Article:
Earlier today it was announced that Thomas Eric Duncan died in Dallas. Duncan, a Liberian national who contracted Ebola in Liberia, did not show symptoms on his journey to Dallas or immediately after his arrival. Various news outlets are reporting that travelers arriving in the United States from West Africa would have their temperatures taken and be asked to answer questionnaires ascertaining any possible exposure.
Given today’s events, it’s understandable that Internet speculation and media coverage have fanned the flames of public panic regarding Ebola. But reporters should be asking state and local epidemiologists if that panic is really justified.
Math can answer that question.
Epidemiologists have calculated a reproduction number, or R0 (pronounced R-nought) to estimate the number of individuals who contract a disease from an infected and contagious individual.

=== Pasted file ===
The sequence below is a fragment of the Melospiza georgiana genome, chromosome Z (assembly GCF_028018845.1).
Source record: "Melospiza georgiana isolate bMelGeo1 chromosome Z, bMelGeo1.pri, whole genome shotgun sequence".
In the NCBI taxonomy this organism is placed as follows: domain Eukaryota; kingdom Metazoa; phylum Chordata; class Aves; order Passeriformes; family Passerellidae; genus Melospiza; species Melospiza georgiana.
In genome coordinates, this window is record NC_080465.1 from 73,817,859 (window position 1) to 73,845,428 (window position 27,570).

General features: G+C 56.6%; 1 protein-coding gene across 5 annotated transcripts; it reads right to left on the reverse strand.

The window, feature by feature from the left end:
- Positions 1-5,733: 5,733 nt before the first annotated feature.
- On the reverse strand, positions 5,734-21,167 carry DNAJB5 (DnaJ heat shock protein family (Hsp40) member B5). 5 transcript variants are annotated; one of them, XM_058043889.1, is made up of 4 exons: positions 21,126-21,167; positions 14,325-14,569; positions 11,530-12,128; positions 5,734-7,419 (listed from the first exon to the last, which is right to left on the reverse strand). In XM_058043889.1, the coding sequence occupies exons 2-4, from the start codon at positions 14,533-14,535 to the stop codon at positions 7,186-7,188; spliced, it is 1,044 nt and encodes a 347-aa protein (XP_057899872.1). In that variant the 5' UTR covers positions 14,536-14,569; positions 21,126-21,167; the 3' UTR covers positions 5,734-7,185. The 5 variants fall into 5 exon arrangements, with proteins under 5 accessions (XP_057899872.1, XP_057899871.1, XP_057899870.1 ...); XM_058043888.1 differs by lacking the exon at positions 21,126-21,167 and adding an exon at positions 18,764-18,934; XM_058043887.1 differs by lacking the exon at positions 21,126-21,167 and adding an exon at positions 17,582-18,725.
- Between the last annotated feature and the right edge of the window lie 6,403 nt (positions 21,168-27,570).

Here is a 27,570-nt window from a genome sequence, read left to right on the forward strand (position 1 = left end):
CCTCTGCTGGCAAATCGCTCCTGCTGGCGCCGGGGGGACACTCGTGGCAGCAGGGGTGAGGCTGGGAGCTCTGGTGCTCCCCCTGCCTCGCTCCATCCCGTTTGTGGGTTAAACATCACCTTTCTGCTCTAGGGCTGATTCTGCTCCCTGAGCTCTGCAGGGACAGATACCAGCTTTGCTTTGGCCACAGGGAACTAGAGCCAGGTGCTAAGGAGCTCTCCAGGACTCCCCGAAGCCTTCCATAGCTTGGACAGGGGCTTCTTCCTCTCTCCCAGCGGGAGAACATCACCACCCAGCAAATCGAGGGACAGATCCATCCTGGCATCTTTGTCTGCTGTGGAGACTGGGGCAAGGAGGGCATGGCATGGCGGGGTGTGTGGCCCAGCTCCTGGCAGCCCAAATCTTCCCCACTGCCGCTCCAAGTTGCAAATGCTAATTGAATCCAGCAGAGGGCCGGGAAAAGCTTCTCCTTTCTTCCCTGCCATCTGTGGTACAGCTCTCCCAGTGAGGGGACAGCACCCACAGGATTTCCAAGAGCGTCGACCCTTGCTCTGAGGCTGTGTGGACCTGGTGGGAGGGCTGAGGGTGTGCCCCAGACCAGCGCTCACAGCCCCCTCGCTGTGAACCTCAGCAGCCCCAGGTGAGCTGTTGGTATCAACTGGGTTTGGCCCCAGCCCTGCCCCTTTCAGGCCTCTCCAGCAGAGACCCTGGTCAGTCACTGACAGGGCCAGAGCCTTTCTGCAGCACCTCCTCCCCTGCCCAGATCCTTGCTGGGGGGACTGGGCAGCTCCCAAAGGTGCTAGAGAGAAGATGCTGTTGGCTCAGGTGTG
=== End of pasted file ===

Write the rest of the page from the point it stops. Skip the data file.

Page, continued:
In spite of the epidemic in West Africa that has infected and killed thousands, Ebola has a relatively low R0 – it sits between 1.5 and 2. In comparison, measles (one of the most contagious diseases in the world) has an R0 of 18, meaning an infectious individual will pass the disease on to 18 other people if they are not vaccinated. HIV’s R0 is 4.
R0 is a complex variable dependent on how long disease sufferers are contagious and how much of the virus is needed to infect someone, among other things, but these data indicate that Ebola is, in fact, controllable with appropriate and timely responses from the public health sector.
Ebola, which is transmitted only by contact with infected bodily fluids, is not contagious until the patient begins to show symptoms. Once contagious, concern is warranted, because Ebola fatality rates approach 50 percent, especially without proper treatment.
However, reporters tapping into public health experts who can explain the concept of R0 ,should be able to show how containable the disease is and put it into proper perspective.